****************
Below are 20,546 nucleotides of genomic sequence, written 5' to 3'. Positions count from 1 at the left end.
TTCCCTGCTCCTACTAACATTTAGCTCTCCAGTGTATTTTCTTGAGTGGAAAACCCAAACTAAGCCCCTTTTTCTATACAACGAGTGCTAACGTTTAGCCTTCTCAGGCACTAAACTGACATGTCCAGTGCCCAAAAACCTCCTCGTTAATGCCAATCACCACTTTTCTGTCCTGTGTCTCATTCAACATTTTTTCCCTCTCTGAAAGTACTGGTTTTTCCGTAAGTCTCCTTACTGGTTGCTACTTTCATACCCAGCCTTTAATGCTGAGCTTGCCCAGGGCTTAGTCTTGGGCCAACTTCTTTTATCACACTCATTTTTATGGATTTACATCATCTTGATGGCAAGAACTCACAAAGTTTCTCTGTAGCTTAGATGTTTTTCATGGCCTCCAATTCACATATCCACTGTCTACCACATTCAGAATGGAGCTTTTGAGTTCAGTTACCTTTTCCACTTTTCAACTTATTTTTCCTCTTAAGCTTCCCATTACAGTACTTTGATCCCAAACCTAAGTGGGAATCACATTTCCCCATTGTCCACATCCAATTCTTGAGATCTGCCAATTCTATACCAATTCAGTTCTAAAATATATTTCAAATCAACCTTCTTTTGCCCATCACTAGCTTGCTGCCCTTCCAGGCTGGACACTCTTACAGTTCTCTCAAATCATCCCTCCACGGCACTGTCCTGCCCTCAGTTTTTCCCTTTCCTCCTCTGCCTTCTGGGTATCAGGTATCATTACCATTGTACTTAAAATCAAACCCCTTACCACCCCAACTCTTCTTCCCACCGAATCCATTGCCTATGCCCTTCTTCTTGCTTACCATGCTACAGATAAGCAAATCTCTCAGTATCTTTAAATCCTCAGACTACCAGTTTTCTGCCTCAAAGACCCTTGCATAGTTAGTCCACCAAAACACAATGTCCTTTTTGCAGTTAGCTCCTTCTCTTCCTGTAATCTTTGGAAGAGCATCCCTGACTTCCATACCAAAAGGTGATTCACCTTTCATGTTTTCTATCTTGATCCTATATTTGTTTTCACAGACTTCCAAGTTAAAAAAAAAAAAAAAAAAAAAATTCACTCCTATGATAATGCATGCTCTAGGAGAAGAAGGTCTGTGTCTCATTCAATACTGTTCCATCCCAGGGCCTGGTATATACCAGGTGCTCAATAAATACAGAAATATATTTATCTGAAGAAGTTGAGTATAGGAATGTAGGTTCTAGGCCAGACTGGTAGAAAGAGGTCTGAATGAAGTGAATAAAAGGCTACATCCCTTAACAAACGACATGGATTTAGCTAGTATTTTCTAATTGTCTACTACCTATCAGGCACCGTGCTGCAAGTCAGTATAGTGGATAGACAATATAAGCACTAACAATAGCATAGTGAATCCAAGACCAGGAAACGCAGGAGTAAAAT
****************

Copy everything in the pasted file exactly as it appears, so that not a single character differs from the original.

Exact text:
Below are 20,546 nucleotides of genomic sequence, written 5' to 3'. Positions count from 1 at the left end.
TTCCCTGCTCCTACTAACATTTAGCTCTCCAGTGTATTTTCTTGAGTGGAAAACCCAAACTAAGCCCCTTTTTCTATACAACGAGTGCTAACGTTTAGCCTTCTCAGGCACTAAACTGACATGTCCAGTGCCCAAAAACCTCCTCGTTAATGCCAATCACCACTTTTCTGTCCTGTGTCTCATTCAACATTTTTTCCCTCTCTGAAAGTACTGGTTTTTCCGTAAGTCTCCTTACTGGTTGCTACTTTCATACCCAGCCTTTAATGCTGAGCTTGCCCAGGGCTTAGTCTTGGGCCAACTTCTTTTATCACACTCATTTTTATGGATTTACATCATCTTGATGGCAAGAACTCACAAAGTTTCTCTGTAGCTTAGATGTTTTTCATGGCCTCCAATTCACATATCCACTGTCTACCACATTCAGAATGGAGCTTTTGAGTTCAGTTACCTTTTCCACTTTTCAACTTATTTTTCCTCTTAAGCTTCCCATTACAGTACTTTGATCCCAAACCTAAGTGGGAATCACATTTCCCCATTGTCCACATCCAATTCTTGAGATCTGCCAATTCTATACCAATTCAGTTCTAAAATATATTTCAAATCAACCTTCTTTTGCCCATCACTAGCTTGCTGCCCTTCCAGGCTGGACACTCTTACAGTTCTCTCAAATCATCCCTCCACGGCACTGTCCTGCCCTCAGTTTTTCCCTTTCCTCCTCTGCCTTCTGGGTATCAGGTATCATTACCATTGTACTTAAAATCAAACCCCTTACCACCCCAACTCTTCTTCCCACCGAATCCATTGCCTATGCCCTTCTTCTTGCTTACCATGCTACAGATAAGCAAATCTCTCAGTATCTTTAAATCCTCAGACTACCAGTTTTCTGCCTCAAAGACCCTTGCATAGTTAGTCCACCAAAACACAATGTCCTTTTTGCAGTTAGCTCCTTCTCTTCCTGTAATCTTTGGAAGAGCATCCCTGACTTCCATACCAAAAGGTGATTCACCTTTCATGTTTTCTATCTTGATCCTATATTTGTTTTCACAGACTTCCAAGTTAAAAAAAAAAAAAAAAAAAAAATTCACTCCTATGATAATGCATGCTCTAGGAGAAGAAGGTCTGTGTCTCATTCAATACTGTTCCATCCCAGGGCCTGGTATATACCAGGTGCTCAATAAATACAGAAATATATTTATCTGAAGAAGTTGAGTATAGGAATGTAGGTTCTAGGCCAGACTGGTAGAAAGAGGTCTGAATGAAGTGAATAAAAGGCTACATCCCTTAACAAACGACATGGATTTAGCTAGTATTTTCTAATTGTCTACTACCTATCAGGCACCGTGCTGCAAGTCAGTATAGTGGATAGACAATATAAGCACTAACAATAGCATAGTGAATCCAAGACCAGGAAACGCAGGAGTAAAAT